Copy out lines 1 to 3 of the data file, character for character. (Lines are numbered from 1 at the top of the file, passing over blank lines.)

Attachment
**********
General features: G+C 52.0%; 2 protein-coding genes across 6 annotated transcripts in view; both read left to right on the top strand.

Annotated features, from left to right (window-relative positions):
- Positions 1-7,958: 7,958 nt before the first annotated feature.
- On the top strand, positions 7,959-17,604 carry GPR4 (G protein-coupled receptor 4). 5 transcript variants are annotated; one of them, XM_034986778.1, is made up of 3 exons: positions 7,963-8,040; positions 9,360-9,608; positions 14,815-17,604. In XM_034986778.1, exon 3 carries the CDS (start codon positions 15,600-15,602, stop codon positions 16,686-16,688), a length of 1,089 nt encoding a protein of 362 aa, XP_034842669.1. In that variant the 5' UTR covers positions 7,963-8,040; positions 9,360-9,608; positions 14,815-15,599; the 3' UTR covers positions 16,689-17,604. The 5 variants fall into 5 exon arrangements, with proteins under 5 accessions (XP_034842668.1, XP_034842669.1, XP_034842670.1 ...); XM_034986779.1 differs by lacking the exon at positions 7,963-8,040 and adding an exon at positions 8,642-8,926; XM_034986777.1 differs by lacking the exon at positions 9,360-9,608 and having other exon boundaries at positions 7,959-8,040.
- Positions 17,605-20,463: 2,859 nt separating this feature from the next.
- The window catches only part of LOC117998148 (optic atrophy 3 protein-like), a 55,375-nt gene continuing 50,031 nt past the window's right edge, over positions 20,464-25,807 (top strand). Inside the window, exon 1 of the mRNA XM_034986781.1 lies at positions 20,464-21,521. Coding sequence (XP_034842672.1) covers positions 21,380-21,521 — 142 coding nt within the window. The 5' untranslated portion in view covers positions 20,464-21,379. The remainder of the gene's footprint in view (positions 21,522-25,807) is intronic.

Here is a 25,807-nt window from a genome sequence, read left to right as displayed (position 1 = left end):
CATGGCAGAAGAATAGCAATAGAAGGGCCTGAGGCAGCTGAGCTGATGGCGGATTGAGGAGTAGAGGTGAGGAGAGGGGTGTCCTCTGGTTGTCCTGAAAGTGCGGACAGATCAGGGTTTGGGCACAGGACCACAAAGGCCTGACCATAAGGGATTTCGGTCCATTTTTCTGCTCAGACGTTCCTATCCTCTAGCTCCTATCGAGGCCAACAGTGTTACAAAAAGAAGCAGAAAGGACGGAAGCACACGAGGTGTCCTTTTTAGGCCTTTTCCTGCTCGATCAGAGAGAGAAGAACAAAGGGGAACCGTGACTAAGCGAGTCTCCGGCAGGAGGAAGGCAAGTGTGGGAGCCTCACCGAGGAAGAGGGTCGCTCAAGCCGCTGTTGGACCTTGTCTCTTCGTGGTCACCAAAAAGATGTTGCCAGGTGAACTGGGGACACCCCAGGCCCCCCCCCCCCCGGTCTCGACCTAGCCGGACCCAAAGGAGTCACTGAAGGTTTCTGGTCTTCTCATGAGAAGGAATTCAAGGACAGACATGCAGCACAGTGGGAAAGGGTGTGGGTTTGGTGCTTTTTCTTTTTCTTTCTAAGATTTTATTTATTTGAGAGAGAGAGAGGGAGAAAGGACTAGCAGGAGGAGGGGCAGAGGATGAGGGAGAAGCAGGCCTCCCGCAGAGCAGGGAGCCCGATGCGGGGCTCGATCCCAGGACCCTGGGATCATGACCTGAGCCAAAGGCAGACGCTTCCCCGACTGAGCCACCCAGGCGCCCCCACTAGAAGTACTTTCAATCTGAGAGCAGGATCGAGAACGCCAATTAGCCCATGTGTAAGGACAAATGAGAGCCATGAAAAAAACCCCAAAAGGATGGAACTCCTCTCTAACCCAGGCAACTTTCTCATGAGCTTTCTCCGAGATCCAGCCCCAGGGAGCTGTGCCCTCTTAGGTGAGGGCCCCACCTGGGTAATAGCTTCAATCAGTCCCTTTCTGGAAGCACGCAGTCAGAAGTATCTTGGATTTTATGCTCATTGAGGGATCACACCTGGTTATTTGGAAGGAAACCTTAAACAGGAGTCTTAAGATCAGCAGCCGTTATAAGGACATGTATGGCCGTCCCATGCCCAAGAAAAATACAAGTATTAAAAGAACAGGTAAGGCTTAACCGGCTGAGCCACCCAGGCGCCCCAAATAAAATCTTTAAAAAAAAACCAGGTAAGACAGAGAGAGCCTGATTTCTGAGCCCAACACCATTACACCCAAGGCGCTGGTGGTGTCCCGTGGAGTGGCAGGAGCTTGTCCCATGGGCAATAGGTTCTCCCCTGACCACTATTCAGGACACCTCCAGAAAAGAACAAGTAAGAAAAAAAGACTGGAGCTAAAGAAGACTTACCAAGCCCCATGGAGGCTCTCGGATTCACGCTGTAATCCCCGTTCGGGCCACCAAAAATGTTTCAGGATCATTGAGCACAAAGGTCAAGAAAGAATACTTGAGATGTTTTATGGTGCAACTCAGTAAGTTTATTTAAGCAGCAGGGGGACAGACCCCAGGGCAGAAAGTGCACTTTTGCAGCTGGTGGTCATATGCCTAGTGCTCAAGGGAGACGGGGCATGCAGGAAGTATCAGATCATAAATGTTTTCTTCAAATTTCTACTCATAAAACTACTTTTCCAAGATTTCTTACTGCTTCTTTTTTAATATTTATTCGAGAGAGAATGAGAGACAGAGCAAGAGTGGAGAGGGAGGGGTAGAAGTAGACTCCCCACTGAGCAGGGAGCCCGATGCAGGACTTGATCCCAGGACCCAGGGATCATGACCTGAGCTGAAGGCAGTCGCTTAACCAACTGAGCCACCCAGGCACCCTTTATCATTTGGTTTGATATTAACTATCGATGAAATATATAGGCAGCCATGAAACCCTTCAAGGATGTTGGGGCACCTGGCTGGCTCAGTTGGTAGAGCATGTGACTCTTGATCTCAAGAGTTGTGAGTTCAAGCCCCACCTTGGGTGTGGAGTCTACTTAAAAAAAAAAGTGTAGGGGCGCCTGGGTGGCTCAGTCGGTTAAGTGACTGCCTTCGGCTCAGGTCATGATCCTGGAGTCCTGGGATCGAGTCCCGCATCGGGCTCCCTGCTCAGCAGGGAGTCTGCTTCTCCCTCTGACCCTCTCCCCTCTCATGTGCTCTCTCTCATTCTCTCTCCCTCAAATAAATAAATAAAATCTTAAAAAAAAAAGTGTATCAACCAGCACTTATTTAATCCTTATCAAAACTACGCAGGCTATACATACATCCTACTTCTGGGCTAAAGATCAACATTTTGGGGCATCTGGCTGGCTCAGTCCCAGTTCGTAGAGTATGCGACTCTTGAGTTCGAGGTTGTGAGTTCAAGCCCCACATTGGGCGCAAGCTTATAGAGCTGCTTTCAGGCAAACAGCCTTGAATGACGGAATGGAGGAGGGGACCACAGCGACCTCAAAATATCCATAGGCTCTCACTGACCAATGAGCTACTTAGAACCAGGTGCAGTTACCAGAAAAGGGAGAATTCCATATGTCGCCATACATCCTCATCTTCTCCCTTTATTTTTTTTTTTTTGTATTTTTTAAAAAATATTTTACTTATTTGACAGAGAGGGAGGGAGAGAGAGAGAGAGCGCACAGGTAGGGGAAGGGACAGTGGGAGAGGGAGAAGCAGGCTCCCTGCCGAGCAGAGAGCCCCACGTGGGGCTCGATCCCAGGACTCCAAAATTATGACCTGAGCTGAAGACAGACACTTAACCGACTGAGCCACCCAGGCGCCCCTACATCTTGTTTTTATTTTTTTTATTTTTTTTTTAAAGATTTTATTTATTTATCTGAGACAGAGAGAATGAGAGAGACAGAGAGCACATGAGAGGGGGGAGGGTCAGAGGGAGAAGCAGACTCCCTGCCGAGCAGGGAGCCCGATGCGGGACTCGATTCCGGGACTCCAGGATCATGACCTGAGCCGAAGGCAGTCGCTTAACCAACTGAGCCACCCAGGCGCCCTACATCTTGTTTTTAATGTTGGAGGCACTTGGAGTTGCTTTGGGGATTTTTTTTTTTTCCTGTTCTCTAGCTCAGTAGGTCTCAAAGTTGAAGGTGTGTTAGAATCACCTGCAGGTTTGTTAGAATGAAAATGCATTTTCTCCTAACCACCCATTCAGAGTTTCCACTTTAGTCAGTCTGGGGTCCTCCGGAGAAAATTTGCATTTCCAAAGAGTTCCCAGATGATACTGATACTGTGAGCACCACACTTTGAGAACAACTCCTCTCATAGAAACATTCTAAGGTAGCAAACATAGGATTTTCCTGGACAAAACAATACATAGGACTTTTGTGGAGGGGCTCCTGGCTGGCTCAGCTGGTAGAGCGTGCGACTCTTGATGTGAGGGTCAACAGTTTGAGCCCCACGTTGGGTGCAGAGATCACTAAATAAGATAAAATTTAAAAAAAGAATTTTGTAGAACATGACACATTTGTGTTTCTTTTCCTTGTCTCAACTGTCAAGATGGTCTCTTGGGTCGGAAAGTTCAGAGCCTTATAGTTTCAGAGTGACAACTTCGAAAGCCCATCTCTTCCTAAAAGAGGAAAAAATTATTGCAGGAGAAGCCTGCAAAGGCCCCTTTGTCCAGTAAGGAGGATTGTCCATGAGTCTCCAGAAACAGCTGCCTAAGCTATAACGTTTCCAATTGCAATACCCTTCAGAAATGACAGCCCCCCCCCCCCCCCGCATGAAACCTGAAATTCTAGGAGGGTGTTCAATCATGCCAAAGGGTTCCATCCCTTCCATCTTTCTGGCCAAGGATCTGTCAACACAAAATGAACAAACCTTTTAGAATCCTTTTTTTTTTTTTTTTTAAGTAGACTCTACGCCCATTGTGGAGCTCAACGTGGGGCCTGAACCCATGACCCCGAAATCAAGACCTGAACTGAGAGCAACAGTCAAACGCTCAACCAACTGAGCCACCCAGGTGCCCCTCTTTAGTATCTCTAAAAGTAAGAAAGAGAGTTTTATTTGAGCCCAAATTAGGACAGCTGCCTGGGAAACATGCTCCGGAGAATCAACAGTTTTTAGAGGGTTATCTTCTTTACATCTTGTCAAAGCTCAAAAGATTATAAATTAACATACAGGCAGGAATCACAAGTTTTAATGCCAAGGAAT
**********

General features: G+C 52.0%; 2 protein-coding genes across 6 annotated transcripts in view; both read left to right on the top strand.

Annotated features, from left to right (window-relative positions):
- Positions 1-7,958: 7,958 nt before the first annotated feature.